Doctors Without Borders/Médecins Sans Frontières’s (MSF) work inherently involves risk. This basic fact has been repeatedly and tragically punctuated by attacks on hospitals in Afghanistan, Syria, Yemen, South Sudan and elsewhere, not to mention numerous security incidents in other locations.

How, then, does MSF try to keep its staff, patients, and facilities as safe as possible—particularly in conflict areas—developing and implementing security plans that allow for the most effective and impactful delivery of medical care? Explaining MSF’s principles and practices to all parties is one step. But there’s much more to it, many more questions to answer and many more decisions to make. For instance: How do we identify the people we need to talk to? When do we erect security barriers? When do we adapt policies from one location to another? Why might we institute a curfew or restrictions on movements? How do we respond when security incidents do occur?

To hear about how these issues are addressed at the field level, join us for a webcast on Thursday, May 5. Our panel will include experienced MSF staff who’ve had to make these decisions in real time, as well as the co-editor of Saving Lives and Staying Alive: Humanitarian Security in the Age of Risk Management, a publication by MSF’s Paris-based reflection center. They’ll speak candidly about what needs to happen before a project opens—and in order to keep it open—so that we can provide life-saving emergency medical assistance to those most in need.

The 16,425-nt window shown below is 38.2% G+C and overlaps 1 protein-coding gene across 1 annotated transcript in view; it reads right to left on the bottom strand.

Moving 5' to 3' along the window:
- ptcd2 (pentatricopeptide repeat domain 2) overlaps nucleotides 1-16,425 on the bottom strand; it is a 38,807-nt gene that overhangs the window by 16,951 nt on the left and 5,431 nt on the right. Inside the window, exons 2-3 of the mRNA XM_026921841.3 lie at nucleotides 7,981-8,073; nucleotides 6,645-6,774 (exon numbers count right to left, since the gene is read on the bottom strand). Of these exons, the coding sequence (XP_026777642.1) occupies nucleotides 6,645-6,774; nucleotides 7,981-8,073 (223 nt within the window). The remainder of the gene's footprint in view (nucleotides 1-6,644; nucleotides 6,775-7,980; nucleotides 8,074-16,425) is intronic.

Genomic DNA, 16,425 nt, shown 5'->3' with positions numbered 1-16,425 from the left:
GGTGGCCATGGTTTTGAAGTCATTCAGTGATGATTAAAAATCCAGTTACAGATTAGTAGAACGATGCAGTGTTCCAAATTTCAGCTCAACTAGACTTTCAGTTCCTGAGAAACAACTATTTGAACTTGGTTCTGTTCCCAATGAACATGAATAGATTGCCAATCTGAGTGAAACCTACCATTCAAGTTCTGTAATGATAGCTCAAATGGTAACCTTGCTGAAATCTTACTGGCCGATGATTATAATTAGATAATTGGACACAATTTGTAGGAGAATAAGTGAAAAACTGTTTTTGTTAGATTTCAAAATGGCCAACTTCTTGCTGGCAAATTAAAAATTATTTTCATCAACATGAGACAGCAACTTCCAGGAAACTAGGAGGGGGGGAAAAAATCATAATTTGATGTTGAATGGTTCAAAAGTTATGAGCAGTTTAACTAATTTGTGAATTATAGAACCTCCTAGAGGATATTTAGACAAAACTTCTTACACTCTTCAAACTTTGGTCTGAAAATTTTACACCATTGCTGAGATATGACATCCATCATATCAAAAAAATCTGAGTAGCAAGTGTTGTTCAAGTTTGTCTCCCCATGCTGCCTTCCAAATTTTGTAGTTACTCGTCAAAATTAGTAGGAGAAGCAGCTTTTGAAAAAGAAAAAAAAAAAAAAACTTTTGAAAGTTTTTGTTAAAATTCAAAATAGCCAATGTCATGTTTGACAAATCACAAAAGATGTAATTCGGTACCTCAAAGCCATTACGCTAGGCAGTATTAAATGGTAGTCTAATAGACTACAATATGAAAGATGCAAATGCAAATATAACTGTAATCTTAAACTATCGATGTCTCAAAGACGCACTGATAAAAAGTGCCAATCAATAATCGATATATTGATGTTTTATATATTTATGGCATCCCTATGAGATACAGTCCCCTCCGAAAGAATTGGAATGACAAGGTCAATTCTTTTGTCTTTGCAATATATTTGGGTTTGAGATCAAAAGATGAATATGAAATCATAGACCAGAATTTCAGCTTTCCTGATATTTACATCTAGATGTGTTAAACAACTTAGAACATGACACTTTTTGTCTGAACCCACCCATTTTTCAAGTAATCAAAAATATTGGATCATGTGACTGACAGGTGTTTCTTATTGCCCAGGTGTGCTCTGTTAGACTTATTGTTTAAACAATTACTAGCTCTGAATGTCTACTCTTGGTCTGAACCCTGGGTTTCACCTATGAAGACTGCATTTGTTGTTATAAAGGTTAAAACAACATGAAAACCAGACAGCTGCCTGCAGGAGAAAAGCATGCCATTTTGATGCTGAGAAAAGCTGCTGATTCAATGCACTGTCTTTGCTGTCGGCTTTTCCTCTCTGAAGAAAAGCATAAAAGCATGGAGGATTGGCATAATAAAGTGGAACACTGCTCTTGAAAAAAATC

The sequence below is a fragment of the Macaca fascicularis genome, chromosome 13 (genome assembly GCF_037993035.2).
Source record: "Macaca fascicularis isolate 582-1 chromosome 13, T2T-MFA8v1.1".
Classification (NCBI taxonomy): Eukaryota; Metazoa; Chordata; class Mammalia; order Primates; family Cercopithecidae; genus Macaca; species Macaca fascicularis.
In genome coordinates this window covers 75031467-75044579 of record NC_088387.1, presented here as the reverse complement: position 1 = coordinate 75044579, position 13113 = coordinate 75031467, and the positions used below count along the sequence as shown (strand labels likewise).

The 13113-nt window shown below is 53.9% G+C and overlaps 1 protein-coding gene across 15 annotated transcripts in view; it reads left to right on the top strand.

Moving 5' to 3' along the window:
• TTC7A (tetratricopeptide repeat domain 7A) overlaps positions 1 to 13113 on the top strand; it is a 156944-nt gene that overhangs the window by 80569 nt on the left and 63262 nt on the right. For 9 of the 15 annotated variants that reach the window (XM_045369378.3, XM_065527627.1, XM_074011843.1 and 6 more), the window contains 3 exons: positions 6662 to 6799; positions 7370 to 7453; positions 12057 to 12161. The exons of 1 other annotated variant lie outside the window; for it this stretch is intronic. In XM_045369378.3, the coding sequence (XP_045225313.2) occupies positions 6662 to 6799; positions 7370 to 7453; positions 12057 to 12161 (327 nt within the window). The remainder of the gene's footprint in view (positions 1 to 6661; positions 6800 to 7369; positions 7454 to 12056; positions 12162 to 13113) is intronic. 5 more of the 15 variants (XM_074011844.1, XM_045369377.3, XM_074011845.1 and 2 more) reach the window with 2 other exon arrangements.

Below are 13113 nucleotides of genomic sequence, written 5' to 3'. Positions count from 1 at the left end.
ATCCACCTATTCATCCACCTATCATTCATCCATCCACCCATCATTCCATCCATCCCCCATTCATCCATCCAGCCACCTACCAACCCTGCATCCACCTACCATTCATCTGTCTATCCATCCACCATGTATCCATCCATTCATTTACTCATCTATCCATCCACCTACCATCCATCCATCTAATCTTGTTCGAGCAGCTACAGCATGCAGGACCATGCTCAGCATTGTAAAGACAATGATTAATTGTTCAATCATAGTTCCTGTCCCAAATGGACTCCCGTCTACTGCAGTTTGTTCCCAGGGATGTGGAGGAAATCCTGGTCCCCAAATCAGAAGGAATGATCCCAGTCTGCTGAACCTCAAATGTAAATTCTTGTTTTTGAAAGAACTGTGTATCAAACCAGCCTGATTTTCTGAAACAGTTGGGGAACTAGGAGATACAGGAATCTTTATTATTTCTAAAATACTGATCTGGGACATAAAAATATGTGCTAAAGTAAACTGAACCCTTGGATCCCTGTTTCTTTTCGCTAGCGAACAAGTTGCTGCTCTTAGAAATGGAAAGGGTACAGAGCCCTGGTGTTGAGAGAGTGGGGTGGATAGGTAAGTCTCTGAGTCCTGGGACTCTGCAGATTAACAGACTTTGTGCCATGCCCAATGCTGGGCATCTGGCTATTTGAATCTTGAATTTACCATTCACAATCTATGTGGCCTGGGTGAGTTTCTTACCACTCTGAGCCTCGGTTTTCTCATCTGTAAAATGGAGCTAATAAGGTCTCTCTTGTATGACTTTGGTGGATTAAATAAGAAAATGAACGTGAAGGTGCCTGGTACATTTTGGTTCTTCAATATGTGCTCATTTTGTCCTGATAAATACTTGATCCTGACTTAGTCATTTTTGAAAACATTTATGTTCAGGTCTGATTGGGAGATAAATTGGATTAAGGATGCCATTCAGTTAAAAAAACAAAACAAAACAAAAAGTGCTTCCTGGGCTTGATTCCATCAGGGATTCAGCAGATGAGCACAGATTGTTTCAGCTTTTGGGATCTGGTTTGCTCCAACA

Michaël Neumann is the director of studies for MSF CRASH, a center for reflection and analysis about MSF actions and the humanitarian environment. He has served on the board of MSF France and MSF-USA, and is the co-editor of Saving Lives and Staying Alive: Humanitarian Security in the Age of Risk Management, andHumanitarian Negotiations Revealed: The MSF Experience.

Michelle Mays started working with MSF in 2008, first as a nurse and more recently as a project coordinator and deputy head of mission. She has worked in India, Haiti, South Sudan, Democratic Republic of Congo, Jordan, Ethiopia, and Central African Republic. Currently she is a field human resources officer for MSF-USA.

Mike White is the deputy operational manager for MSF programs in Chad, Ethiopia, Sudan, South Sudan, and Liberia. His MSF field work includes assignments in Ethiopia, South Sudan, Nigeria, and Sierra Leone, as a logistician, project coordinator, and head of mission. In 2015, he managed MSF’s emergency operations in Ebola projects and South Sudan.

Moderated by Michael Goldfarb, communications director for MSF-USA.

This webcast will be recorded for viewing at a later time. Please register for the webcast to receive a link to the recording. 

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